Yes, but one simple computer animation could give you the same understanding of the engine as if you had built the engine yourself. Computers can give you an understanding of calculations in addition to doing the work.
> I don't believe one can conceptually understand a topic without understanding the fundamentals that it builds upon.
This is probably the biggest argument against using computers to calculate for you. However, if you haven't already, watch Wolfram's video that I linked to above as he clearly explains how this belief is not necessarily true. The very rudimentary basics will need to be learned by calculating, but anything above the fundamentals can be understood without the calculations.
> Similarly, there are pushes to move more "computer learning" into grade school, despite extremely poor reading and math proficiency.
I think this computer learning is different than the learning I'm talking about. Schools currently use computers as a medium to enhance the current education system. They use them to make calculating more interactive and fun. I think that computers should actually do the calculations, rather than "tricking" the students into doing the work.
Generally, I agree with this. But if everybody were to adopt that philosophy, eventually we'd get to the point where nobody could actually implement the calculations for those high level concepts. And then what happens when you need to update the software that's been doing all of that for you?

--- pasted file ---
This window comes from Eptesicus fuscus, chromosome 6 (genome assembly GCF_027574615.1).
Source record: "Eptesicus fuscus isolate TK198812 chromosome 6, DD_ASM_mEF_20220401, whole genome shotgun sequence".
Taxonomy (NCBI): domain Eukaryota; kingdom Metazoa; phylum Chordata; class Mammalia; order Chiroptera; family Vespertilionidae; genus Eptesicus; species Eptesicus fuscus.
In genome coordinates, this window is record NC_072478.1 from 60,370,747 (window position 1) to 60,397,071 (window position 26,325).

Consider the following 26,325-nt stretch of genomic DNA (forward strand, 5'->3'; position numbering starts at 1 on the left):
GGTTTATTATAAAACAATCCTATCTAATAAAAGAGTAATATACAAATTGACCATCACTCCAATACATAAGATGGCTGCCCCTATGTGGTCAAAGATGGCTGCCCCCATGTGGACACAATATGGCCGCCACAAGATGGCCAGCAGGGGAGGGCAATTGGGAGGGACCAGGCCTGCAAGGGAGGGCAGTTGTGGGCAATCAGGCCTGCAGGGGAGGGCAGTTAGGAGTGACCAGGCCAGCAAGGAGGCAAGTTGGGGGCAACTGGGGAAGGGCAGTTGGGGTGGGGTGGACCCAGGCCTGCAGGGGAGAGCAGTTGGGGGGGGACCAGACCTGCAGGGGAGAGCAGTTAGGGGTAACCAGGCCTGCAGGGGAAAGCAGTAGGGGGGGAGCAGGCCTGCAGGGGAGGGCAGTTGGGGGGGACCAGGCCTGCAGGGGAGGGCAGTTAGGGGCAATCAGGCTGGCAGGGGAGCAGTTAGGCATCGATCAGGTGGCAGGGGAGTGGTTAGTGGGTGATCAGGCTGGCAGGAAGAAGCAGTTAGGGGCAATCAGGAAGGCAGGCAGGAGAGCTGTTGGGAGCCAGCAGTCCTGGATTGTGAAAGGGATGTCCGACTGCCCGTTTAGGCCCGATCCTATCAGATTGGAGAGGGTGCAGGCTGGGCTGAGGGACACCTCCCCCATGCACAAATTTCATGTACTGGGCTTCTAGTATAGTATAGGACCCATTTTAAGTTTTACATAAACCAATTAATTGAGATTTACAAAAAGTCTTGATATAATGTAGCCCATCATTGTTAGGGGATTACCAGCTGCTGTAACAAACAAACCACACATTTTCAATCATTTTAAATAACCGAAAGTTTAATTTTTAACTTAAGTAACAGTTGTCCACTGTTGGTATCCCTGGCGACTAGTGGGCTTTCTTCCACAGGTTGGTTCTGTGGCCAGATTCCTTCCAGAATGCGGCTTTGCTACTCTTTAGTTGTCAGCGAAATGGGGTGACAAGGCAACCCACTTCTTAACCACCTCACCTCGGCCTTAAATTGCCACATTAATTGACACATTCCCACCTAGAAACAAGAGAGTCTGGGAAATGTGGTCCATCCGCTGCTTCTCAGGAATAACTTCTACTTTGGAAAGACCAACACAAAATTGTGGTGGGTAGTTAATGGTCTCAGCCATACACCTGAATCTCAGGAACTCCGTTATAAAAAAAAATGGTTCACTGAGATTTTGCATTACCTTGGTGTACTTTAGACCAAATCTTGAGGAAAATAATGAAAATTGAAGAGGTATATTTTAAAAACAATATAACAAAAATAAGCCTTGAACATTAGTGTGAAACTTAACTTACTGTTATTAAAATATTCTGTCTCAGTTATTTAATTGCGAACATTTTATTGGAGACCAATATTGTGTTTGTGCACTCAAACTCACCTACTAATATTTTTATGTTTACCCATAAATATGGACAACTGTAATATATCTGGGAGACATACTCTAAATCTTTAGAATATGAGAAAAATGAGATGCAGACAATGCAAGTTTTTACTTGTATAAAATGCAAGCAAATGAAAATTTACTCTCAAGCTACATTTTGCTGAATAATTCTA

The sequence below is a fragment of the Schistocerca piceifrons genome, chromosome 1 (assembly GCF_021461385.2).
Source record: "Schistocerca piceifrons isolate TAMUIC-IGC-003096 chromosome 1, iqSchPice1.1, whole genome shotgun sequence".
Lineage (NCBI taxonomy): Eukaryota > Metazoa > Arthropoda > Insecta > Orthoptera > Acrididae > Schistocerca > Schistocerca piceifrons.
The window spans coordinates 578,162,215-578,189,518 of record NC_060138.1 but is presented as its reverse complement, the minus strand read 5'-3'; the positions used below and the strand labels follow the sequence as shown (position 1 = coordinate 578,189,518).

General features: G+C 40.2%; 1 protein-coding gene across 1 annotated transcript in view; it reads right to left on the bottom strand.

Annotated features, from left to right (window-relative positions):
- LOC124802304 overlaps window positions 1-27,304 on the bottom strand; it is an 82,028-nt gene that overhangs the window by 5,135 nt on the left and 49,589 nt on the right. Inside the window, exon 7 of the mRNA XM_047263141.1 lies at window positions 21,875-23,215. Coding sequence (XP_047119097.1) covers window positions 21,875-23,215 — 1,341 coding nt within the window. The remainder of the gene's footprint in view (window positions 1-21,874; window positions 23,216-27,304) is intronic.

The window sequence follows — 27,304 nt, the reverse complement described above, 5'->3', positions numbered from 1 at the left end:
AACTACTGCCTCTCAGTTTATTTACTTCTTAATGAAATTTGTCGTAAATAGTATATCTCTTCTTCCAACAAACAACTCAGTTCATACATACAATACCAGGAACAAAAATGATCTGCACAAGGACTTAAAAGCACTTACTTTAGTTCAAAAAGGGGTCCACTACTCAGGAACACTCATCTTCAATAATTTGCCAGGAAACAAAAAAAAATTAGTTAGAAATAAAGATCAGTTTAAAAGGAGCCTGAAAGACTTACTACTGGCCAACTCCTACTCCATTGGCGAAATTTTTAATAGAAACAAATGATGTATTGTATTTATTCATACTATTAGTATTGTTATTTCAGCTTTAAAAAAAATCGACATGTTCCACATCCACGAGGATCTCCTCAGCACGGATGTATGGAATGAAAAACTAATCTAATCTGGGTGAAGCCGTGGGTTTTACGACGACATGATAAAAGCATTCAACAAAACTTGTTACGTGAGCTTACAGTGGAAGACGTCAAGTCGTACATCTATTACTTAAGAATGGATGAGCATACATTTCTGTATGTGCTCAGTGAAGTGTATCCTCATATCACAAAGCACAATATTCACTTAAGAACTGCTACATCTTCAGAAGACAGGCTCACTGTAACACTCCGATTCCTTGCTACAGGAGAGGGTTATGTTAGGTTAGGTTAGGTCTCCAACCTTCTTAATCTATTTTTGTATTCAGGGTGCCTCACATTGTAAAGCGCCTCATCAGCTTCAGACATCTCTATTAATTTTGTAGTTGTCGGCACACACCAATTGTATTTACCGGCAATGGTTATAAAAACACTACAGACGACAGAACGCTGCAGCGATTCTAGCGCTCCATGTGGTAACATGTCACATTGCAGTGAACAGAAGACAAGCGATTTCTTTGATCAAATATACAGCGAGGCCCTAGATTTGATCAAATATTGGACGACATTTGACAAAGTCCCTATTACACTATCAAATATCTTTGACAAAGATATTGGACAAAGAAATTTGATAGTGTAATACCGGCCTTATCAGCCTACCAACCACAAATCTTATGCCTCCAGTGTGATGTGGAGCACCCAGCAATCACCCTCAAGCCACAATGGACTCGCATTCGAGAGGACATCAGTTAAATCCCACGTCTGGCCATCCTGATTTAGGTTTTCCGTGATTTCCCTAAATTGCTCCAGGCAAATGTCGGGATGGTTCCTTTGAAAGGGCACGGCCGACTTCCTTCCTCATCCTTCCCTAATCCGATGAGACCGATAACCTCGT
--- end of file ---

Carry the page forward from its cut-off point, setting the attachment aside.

Does everybody need to know how to calculate? Probably not, above arithmetic and some basic algebra. But a lot of people do, and that needs to be included in their education somewhere.
You're probably aware of all that, but I felt it warrants making explicit.
I think speleding is onto something, though: http://news.ycombinator.com/item?id=2213985
We all believe that calculations need to be taught first, but maybe it is not necessary. Learning the calculations after the bigger concepts has its own advantages. Everyone could start with general education, and those that need it could be taught the more advanced (or one might say, basic) calculations.
It worked very well for me personally and gave me quite a few "A-HA" moments. I'm not sure it helped with my driving however ;-)
That must be one impressive animation.
Take an elementary matter such as convergence of infinite series. If you've never hand-computed a truncated power series for e^x term by term and noted its rapid convergence rate for positive x, I dare say your understanding of basic calculus is impoverished. Once you've seen the convergence first hand for particular values of x, the proof of its general convergence immediately suggests itself. But if you've only seen the abstract proof, you would probably never have realized that the e^x power series has extremely initial poor convergence for negative x. (Try it for x = -10 to see what I mean. Poor convergence and massive cancellation. That's why numerical analysts always evaluate e^x as 1/e^(-x) for negative x.)